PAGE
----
Cameron Kasky, a survivor of the February mass shooting which took place at Marjory Stoneman Douglas High School in Parkland, Florida, said that the policy is "a great way to address the terrible brain diseases torturing former players to death." (Kasky was referencing studies which have revealed the link between football and traumatic brain injury, particularly one which found that the overwhelming majority of deceased NFL players had chronic traumatic encephalopathy (CTE), a degenerative brain disorder associated with repetitive head trauma.)

"The NFL is about 70% black. If united and didn’t take the field at all, it would upset a lot of people and a lot of executives," wrote Dominique Hamilton, a defensive tackle with the New York Giants. "Today the NFL went backwards not forward. The NFLPA was not made aware of this new policy."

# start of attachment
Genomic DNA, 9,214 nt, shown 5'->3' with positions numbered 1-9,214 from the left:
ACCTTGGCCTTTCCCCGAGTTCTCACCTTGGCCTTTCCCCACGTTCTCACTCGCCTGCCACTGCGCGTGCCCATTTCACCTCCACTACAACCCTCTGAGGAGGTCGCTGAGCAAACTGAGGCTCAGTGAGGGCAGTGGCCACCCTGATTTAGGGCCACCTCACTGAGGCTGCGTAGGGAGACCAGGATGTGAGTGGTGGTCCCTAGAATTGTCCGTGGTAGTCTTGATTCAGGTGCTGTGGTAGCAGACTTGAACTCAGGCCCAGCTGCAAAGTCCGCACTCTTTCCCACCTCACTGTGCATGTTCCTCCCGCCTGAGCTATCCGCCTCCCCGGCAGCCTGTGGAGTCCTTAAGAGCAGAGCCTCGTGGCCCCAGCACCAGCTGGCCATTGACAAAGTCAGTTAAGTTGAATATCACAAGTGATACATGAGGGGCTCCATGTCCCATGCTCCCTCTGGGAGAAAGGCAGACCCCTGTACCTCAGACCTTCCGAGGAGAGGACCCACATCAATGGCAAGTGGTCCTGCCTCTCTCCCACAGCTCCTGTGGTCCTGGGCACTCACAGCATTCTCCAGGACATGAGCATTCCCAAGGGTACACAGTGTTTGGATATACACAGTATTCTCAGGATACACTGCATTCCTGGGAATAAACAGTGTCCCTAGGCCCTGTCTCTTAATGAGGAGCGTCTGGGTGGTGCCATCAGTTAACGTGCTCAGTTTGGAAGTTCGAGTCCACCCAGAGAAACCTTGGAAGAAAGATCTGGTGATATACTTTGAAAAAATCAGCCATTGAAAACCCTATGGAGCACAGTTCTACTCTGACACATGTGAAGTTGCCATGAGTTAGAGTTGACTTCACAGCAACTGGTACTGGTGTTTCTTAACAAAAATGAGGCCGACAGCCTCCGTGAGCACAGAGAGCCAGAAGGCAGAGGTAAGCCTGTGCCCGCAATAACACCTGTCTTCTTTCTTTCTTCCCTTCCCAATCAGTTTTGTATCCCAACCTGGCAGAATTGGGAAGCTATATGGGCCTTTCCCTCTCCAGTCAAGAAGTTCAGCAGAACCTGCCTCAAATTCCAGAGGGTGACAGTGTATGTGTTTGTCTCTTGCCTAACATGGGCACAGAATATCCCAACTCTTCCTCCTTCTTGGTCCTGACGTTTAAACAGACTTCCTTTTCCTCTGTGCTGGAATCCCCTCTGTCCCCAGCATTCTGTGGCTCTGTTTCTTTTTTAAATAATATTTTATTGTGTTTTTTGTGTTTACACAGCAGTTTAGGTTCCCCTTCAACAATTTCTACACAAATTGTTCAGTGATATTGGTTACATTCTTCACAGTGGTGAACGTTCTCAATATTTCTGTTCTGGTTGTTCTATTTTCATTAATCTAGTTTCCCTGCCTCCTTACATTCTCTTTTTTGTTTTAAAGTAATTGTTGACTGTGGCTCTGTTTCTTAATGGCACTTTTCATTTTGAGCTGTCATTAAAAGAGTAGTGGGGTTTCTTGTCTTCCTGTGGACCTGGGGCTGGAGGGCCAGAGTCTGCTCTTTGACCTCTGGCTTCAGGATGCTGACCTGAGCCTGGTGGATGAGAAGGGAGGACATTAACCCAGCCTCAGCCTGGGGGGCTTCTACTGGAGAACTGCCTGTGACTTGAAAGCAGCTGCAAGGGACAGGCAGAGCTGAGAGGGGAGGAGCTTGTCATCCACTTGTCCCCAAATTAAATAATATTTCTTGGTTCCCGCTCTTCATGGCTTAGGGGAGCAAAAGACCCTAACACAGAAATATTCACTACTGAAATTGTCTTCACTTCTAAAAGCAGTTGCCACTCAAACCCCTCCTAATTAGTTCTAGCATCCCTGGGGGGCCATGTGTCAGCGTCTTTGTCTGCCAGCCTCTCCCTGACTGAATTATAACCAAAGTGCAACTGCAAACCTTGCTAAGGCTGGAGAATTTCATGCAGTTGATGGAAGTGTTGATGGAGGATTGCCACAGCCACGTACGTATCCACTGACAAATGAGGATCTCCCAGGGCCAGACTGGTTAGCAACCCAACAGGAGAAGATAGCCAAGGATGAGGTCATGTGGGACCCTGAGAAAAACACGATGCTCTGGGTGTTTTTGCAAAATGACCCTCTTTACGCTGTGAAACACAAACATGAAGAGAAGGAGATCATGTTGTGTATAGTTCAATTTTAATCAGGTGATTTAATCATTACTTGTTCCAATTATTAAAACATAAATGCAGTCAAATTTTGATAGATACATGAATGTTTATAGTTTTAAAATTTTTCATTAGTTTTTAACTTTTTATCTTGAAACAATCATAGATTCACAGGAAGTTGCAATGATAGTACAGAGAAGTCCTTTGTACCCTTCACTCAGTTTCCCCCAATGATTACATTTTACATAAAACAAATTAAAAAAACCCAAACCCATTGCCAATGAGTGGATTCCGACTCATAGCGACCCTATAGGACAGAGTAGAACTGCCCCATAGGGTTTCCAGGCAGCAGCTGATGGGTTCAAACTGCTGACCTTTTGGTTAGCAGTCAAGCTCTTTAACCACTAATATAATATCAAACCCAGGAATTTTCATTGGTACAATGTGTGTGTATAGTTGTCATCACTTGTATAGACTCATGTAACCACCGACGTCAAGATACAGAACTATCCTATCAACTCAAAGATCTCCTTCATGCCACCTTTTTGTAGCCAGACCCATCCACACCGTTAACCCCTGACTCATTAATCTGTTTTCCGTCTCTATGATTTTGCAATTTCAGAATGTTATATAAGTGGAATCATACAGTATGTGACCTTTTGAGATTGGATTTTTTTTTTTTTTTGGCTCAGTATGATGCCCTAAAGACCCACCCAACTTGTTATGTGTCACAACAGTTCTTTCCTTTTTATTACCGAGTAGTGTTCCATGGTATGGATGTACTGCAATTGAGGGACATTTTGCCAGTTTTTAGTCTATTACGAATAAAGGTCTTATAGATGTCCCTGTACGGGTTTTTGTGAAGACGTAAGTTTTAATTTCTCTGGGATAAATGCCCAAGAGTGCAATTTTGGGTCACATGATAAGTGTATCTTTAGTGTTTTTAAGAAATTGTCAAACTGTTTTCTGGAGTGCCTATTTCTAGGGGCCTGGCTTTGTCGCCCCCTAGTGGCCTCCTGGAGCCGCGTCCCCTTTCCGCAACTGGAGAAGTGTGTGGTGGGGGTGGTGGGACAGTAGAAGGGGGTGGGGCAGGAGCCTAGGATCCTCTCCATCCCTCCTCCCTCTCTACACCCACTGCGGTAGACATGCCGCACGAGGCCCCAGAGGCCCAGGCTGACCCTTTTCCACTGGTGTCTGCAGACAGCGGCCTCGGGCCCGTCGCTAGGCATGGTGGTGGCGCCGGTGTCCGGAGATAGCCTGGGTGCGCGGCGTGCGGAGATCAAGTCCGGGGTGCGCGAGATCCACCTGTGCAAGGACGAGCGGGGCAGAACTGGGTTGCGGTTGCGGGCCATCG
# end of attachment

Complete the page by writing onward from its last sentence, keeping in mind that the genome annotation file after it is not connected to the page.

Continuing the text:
Previous NFL policy required players to be on the field for the anthem but did not mandate them to stand. In 2009, NFL players began standing on the field for the national anthem before the start of primetime games. Prior to 2009, "players would stay in their locker rooms except during the Super Bowl and after 9/11," according to Axios.

But NFL players standing during the national anthem only became a hot-button issue after former San Francisco 49ers quarterback Colin Kaepernick chose to kneel during the 2016 season, sparking a national conversation on the perils of systemic racism and police brutality.

When asked why he refused to stand, Kaepernick replied: “I am not going to stand up to show pride in a flag for a country that oppresses black people and people of color. To me, this is bigger than football, and it would be selfish on my part to look the other way. There are bodies in the street and people getting paid leave and getting away with murder.”